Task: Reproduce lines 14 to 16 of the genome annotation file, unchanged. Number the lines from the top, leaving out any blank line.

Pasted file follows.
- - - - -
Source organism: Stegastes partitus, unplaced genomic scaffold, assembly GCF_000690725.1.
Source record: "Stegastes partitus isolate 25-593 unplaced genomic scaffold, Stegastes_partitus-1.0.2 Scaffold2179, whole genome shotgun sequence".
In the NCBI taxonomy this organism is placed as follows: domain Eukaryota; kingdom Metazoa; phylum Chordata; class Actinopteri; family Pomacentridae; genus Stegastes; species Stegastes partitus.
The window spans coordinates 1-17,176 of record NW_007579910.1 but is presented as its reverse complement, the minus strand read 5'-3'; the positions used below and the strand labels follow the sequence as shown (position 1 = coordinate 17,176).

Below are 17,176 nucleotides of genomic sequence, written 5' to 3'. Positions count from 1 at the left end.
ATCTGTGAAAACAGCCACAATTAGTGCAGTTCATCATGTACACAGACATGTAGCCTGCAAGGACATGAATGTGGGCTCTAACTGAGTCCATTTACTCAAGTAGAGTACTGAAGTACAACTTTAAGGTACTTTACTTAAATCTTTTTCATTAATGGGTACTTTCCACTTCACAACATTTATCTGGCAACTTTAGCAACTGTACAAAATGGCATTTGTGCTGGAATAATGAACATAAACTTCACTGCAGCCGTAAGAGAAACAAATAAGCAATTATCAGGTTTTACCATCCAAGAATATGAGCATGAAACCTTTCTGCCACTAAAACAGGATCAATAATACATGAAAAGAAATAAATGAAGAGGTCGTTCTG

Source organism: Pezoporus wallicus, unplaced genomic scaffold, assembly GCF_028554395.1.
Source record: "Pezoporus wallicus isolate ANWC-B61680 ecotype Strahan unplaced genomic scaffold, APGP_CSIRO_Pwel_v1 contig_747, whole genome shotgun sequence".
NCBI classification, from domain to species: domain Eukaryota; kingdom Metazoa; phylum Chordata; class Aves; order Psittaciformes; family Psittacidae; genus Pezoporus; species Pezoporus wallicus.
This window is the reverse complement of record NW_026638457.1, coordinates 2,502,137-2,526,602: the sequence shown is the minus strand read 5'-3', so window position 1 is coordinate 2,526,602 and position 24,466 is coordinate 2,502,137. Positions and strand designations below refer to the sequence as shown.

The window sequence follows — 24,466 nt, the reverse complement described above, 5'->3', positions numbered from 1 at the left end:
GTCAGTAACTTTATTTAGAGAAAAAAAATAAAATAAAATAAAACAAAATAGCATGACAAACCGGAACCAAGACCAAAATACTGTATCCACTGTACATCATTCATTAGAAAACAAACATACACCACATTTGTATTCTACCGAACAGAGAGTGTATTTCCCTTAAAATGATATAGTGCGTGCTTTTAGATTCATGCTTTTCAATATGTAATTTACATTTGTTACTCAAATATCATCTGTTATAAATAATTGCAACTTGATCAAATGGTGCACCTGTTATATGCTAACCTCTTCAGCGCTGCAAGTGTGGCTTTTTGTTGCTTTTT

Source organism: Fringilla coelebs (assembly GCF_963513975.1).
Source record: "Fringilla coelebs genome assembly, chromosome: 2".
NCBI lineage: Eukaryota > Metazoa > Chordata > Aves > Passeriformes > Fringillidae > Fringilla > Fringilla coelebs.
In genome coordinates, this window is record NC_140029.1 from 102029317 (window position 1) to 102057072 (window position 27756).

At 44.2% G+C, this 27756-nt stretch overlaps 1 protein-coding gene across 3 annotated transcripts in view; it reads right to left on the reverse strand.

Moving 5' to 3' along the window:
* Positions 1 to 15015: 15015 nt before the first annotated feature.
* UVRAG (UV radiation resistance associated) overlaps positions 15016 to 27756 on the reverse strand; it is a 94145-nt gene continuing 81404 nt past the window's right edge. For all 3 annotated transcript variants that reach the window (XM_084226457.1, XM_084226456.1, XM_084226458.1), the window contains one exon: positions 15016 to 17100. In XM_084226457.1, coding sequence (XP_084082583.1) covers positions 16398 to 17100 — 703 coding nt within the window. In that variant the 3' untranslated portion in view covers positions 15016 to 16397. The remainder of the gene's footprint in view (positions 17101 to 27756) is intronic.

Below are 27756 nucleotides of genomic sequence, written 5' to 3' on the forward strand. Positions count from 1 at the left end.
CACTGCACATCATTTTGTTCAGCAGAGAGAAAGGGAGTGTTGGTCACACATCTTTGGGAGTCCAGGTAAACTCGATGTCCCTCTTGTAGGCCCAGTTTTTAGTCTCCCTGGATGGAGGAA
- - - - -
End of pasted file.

Source record: "Fringilla coelebs genome assembly, chromosome: 2".
NCBI lineage: Eukaryota > Metazoa > Chordata > Aves > Passeriformes > Fringillidae > Fringilla > Fringilla coelebs.
In genome coordinates, this window is record NC_140029.1 from 102029317 (window position 1) to 102057072 (window position 27756).